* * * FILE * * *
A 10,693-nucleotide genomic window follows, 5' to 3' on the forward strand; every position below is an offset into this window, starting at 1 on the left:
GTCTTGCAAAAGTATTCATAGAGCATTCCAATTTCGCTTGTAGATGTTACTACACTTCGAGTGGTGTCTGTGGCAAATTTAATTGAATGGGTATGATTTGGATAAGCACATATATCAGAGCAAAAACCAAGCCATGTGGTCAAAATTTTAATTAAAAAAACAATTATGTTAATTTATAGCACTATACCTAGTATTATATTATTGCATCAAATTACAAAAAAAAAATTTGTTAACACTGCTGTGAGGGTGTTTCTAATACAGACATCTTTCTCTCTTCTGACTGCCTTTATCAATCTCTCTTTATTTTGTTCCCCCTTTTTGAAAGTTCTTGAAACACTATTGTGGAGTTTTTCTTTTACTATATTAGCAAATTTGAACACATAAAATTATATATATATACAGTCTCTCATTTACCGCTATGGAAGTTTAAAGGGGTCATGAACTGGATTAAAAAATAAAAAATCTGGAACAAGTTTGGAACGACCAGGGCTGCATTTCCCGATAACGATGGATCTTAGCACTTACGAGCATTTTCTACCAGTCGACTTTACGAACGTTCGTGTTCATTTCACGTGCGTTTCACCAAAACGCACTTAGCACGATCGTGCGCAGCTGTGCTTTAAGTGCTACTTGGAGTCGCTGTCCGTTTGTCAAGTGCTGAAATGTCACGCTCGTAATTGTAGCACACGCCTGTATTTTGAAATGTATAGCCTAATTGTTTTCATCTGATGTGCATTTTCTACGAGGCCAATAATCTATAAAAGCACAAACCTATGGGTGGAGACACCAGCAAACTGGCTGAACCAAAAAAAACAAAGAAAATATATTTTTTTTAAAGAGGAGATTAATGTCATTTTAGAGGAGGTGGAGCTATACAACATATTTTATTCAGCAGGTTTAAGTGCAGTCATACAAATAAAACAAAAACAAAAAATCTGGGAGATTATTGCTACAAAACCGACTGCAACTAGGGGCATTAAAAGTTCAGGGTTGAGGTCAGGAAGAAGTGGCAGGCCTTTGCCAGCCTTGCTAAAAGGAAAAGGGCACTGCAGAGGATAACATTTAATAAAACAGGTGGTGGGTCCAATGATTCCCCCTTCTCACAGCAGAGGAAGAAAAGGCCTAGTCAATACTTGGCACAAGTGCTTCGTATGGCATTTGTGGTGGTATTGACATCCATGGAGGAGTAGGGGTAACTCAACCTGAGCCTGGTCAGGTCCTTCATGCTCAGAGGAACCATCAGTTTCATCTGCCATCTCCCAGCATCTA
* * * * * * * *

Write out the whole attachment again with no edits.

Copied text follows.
A 10,693-nucleotide genomic window follows, 5' to 3' on the forward strand; every position below is an offset into this window, starting at 1 on the left:
GTCTTGCAAAAGTATTCATAGAGCATTCCAATTTCGCTTGTAGATGTTACTACACTTCGAGTGGTGTCTGTGGCAAATTTAATTGAATGGGTATGATTTGGATAAGCACATATATCAGAGCAAAAACCAAGCCATGTGGTCAAAATTTTAATTAAAAAAACAATTATGTTAATTTATAGCACTATACCTAGTATTATATTATTGCATCAAATTACAAAAAAAAAATTTGTTAACACTGCTGTGAGGGTGTTTCTAATACAGACATCTTTCTCTCTTCTGACTGCCTTTATCAATCTCTCTTTATTTTGTTCCCCCTTTTTGAAAGTTCTTGAAACACTATTGTGGAGTTTTTCTTTTACTATATTAGCAAATTTGAACACATAAAATTATATATATATACAGTCTCTCATTTACCGCTATGGAAGTTTAAAGGGGTCATGAACTGGATTAAAAAATAAAAAATCTGGAACAAGTTTGGAACGACCAGGGCTGCATTTCCCGATAACGATGGATCTTAGCACTTACGAGCATTTTCTACCAGTCGACTTTACGAACGTTCGTGTTCATTTCACGTGCGTTTCACCAAAACGCACTTAGCACGATCGTGCGCAGCTGTGCTTTAAGTGCTACTTGGAGTCGCTGTCCGTTTGTCAAGTGCTGAAATGTCACGCTCGTAATTGTAGCACACGCCTGTATTTTGAAATGTATAGCCTAATTGTTTTCATCTGATGTGCATTTTCTACGAGGCCAATAATCTATAAAAGCACAAACCTATGGGTGGAGACACCAGCAAACTGGCTGAACCAAAAAAAACAAAGAAAATATATTTTTTTTAAAGAGGAGATTAATGTCATTTTAGAGGAGGTGGAGCTATACAACATATTTTATTCAGCAGGTTTAAGTGCAGTCATACAAATAAAACAAAAACAAAAAATCTGGGAGATTATTGCTACAAAACCGACTGCAACTAGGGGCATTAAAAGTTCAGGGTTGAGGTCAGGAAGAAGTGGCAGGCCTTTGCCAGCCTTGCTAAAAGGAAAAGGGCACTGCAGAGGATAACATTTAATAAAACAGGTGGTGGGTCCAATGATTCCCCCTTCTCACAGCAGAGGAAGAAAAGGCCTAGTCAATACTTGGCACAAGTGCTTCGTATGGCATTTGTGGTGGTATTGACATCCATGGAGGAGTAGGGGTAACTCAACCTGAGCCTGGTCAGGTCCTTCATGCTCAGAGGAACCATCAGTTTCATCTGCCATCTCCCAGCATCTA